Thermal measurements can be used in a variety of applications involving LEDs, laser diodes, and other semiconductors. Thermal measurements are useful at all stages of semiconductor production from design and development to quality assurance. For instance, on-the-fly thermal measurements can detect production failures. Vektrex offers products and solutions to meet these needs.
- Thermal Modelling
The process of developing a mathematical model of an LED, laser diode, or semiconductor’s thermal structure.
- Junction Temperature (Tj)
The operating temperature of the LED, laser diode, or other semiconductor.
- Thermal Resistance (RΘ or Rth)
Defined as the rate of temperature increase for the dissipated power.
- Structure Functions
Calculations that transform thermal transient measurement results into a thermal resistance versus thermal capacitance graph.
This technique, often called the Electrical Test Method, uses a two-level pulsed drive current to measure junction temperature and thermal resistance.
- CIE TC 2-63
The International Commission on Illumination’s (CIE) recommended methods for the optical measurement of high-power LEDs. Learn more about the standard.
- IESNA LM-85
This standard outlines the methodology to be used for the measurement and characterization of high-power LEDs. Purchase a copy of the standard.
An LED or Laser Diode’s junction temperature (Tj) is a primary determinate for long-term reliability; it also is a key factor for photometry. For example, a typical white LED output declines 20% for a 50 °C rise in junction temperature. Because of this temperature sensitivity, LED measurement standards, like IESNA’s LM-85, require that the junction temperature is determined when making photometric measurements.
The small size of an LED or laser and surrounding optics makes Tj impossible to sense directly. Instead, it is measured indirectly, using the LED or laser diode inherent voltage/temperature characteristic.
Key Products in the MarketplaceThe table below provides a quick look at some key products in the LED/laser thermal measurement marketplace and the measurement applications supported by those products.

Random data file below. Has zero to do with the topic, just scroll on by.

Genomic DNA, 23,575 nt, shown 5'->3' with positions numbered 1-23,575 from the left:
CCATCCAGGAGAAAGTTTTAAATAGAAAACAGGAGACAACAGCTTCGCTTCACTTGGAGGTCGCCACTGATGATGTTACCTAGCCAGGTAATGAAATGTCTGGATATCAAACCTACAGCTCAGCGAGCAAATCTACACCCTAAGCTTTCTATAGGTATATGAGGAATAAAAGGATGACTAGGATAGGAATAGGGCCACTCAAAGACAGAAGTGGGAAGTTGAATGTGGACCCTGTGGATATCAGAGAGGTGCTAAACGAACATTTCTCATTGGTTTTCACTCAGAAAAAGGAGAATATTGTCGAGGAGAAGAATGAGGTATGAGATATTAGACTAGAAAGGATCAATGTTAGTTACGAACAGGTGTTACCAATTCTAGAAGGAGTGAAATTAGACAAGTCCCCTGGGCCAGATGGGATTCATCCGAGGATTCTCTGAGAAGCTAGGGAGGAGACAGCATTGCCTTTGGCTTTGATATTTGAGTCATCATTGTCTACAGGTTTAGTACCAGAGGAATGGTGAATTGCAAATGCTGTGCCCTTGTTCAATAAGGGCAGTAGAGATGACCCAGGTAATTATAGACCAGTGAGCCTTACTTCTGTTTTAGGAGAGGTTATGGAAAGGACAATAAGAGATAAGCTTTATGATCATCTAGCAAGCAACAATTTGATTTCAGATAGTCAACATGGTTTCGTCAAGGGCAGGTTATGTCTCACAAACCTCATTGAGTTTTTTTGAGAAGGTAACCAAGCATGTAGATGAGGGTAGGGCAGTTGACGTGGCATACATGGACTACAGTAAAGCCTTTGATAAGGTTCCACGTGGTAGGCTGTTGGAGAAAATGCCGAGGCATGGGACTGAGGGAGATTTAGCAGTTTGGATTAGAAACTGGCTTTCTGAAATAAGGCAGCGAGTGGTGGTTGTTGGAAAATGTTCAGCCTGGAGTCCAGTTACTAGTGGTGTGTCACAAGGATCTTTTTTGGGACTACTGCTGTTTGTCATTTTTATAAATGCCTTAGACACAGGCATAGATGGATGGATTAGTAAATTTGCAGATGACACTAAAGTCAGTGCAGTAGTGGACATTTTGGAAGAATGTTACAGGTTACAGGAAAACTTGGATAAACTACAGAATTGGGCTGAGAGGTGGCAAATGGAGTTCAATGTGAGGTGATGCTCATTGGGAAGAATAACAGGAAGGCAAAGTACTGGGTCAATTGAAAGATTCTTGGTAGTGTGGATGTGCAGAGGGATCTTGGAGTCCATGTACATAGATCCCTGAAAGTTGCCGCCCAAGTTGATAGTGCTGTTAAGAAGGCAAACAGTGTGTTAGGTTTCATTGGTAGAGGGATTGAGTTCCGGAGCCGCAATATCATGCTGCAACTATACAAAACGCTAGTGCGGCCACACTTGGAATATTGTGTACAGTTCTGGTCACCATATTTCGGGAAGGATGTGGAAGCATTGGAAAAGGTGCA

|Vendor||Tool||Tj||RΘ||Thermal Modeling||Permissible Pulse Graphs||Transient Pulse Graphs|
|Vektrex||Current Source with Bias + Software||✓||✓||✓||✓||✓|
|Aurotek||JD-2020 LED Thermal Resistance Analyzer||✓||✓||✓|
Turn-Key SolutionsIf you're looking for a turn-key solution for applications from R&D to production, refer to the table below.
|Vendor||Tool||Production Application||R&D Chip Design Application||R&D Packaged Device|
|Aurotek||JD-2020 LED Thermal Resistance Analyzer||✓|
For more information about Thermal Measurement Solutions, contact us.
Thermal Resistance, RΘ
Thermal resistance is the most widely used LED/laser thermal property. Thermal resistance (Rth or RΘ) is defined as the rate of temperature increase for the dissipated power. In the case of LEDs and lasers, RΘ is a measure of the capability of the device to conduct heat. Some thermal resistance measurements include all the power applied to the device, but actually, true RΘ is related only to the portion of the dissipated power that is not transformed into light. Tj Utility directly calculates RΘ.
Structure functions are calculations that transform thermal transient measurement results into a thermal resistance versus thermal capacitance graph. The thermal resistance versus thermal capacitance graph acts as a visualization tool and provides insight into each layer the heat passes through. The calculations needed to produce structure functions are complex and special 3rd party tools are generally used to perform them.
The most common Tj measurement technique is the Joint Electron Device Engineering Council’s (JEDEC) JESD51-51 method. This technique, often called the Electrical Test Method, uses a two-level pulsed drive current. The high current level, called the heating current, heats the junction to its operating temperature. After an extended drive period, the current switches briefly to the measurement level. During this low-level interlude, Vf measurements are made using a sampling voltmeter. Usually, the device under test is mounted on a temperature control platform during the test to maintain a constant case temperature.